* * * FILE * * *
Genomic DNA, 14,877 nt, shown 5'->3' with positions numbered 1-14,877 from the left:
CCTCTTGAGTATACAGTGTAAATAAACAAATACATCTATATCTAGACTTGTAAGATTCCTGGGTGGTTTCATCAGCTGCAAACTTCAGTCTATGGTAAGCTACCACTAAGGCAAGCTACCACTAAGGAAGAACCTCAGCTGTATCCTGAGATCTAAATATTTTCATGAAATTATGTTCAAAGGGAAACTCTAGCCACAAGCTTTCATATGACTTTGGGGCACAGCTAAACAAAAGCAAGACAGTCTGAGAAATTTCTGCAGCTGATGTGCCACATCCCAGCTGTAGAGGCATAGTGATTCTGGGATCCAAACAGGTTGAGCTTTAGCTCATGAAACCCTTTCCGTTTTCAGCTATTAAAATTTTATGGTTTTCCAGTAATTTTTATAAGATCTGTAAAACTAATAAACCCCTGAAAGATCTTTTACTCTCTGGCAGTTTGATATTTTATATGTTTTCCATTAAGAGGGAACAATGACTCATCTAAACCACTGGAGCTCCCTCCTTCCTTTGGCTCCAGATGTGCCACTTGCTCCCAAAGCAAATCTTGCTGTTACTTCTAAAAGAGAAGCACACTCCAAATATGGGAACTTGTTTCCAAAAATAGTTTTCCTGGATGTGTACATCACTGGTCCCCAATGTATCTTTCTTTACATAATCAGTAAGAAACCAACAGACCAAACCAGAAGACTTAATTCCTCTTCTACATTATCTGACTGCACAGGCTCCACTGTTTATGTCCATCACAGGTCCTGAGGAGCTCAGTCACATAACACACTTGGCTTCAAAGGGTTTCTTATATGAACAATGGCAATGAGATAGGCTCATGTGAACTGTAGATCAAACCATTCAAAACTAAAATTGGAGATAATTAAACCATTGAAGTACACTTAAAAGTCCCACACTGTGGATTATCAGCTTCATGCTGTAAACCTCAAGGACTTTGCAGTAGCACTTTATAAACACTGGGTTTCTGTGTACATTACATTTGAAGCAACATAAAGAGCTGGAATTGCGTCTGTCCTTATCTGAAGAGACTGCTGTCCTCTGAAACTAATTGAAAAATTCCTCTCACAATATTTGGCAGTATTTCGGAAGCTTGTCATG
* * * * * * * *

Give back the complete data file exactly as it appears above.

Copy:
Genomic DNA, 14,877 nt, shown 5'->3' with positions numbered 1-14,877 from the left:
CCTCTTGAGTATACAGTGTAAATAAACAAATACATCTATATCTAGACTTGTAAGATTCCTGGGTGGTTTCATCAGCTGCAAACTTCAGTCTATGGTAAGCTACCACTAAGGCAAGCTACCACTAAGGAAGAACCTCAGCTGTATCCTGAGATCTAAATATTTTCATGAAATTATGTTCAAAGGGAAACTCTAGCCACAAGCTTTCATATGACTTTGGGGCACAGCTAAACAAAAGCAAGACAGTCTGAGAAATTTCTGCAGCTGATGTGCCACATCCCAGCTGTAGAGGCATAGTGATTCTGGGATCCAAACAGGTTGAGCTTTAGCTCATGAAACCCTTTCCGTTTTCAGCTATTAAAATTTTATGGTTTTCCAGTAATTTTTATAAGATCTGTAAAACTAATAAACCCCTGAAAGATCTTTTACTCTCTGGCAGTTTGATATTTTATATGTTTTCCATTAAGAGGGAACAATGACTCATCTAAACCACTGGAGCTCCCTCCTTCCTTTGGCTCCAGATGTGCCACTTGCTCCCAAAGCAAATCTTGCTGTTACTTCTAAAAGAGAAGCACACTCCAAATATGGGAACTTGTTTCCAAAAATAGTTTTCCTGGATGTGTACATCACTGGTCCCCAATGTATCTTTCTTTACATAATCAGTAAGAAACCAACAGACCAAACCAGAAGACTTAATTCCTCTTCTACATTATCTGACTGCACAGGCTCCACTGTTTATGTCCATCACAGGTCCTGAGGAGCTCAGTCACATAACACACTTGGCTTCAAAGGGTTTCTTATATGAACAATGGCAATGAGATAGGCTCATGTGAACTGTAGATCAAACCATTCAAAACTAAAATTGGAGATAATTAAACCATTGAAGTACACTTAAAAGTCCCACACTGTGGATTATCAGCTTCATGCTGTAAACCTCAAGGACTTTGCAGTAGCACTTTATAAACACTGGGTTTCTGTGTACATTACATTTGAAGCAACATAAAGAGCTGGAATTGCGTCTGTCCTTATCTGAAGAGACTGCTGTCCTCTGAAACTAATTGAAAAATTCCTCTCACAATATTTGGCAGTATTTCGGAAGCTTGTCATG